That’s pretty much how it has always been with Tsonga and Gasquet. Tsonga is the passionate, chest-thumping warrior while Gasquet is the artistic, cerebral maestro; win or lose they always produce a show that’s worth the price of admission. And as the two men get close to the end of their careers – the 34-year-old Tsonga and the 32-year-old Gasquet have both been afflicted by serious injuries over the past year – you wonder how many more times we’ll get to be entertained by their uniquely aesthetic brand of tennis.
At Roland Garros, it is Tsonga’s high-wire act rather than Gasquet’s orchestra of quiet notes that has seen more success. Tsonga’s game, replete with big serving and daredevil volleys, is more suited to quick courts than red dirt, but he hasn’t let that stop him. He has made quite a few memorable deep runs in Paris – he reached the quarterfinal in 2012 (where he famously had match points against Novak Djokovic), the semi-final in 2013 (defeating Roger Federer along the way) and the semi-final again in 2015.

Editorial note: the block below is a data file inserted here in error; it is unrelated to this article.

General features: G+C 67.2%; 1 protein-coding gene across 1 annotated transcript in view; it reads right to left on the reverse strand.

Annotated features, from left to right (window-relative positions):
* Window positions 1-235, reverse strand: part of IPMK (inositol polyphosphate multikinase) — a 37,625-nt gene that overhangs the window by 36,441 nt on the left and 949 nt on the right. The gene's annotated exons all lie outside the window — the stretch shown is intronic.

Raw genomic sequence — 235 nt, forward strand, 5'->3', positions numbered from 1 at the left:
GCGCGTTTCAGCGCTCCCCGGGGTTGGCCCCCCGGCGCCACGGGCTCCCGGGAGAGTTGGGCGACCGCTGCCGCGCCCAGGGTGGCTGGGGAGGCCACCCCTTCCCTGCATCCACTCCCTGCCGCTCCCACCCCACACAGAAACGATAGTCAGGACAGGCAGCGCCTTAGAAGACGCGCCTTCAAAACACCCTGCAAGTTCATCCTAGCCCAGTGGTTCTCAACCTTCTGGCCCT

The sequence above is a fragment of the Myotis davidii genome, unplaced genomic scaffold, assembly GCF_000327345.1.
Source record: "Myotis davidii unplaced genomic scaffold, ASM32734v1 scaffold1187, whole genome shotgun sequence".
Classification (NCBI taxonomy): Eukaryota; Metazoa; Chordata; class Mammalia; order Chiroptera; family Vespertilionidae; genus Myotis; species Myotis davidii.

Tsonga knows better than anyone how to feed off the energy of a deeply invested audience; he can surf the wave of crowd support to create an atmosphere that practically injects him with momentum. He has also employed his variations to good effect at Roland Garros. You never quite know what’s coming from Tsonga, and that kind of unpredictability can sometimes make up for lack of consistency on clay.
Gasquet hasn’t been a part of as many electrifying battles in Paris as Tsonga, but he’s made up for that with the sheer beauty of his game. I’ve had the good fortune of seeing a Gasquet match live from the stands in Paris, and I can attest that his backhand never fails to inspire gasps of awe from the audience. It’s a shot that is unlike anything I’ve ever seen – the majestic take-back, the lightning-quick racquet-head speed and the elegant follow-through make for an eye-popping combination. The artistically-leaning Paris crowd laps it up with glee every single time.
Gasquet once played a five-set thriller against Stan Wawrinka at the French Open, back in the year 2013. Wawrinka won that match 8-6 in the fifth, but the exhibition of imperious one-handed backhands the match provided us looked almost too good to be true. If it looked that spectacular to us watching on TV, I can only imagine how chuffed the crowd in Paris must have been at witnessing it live.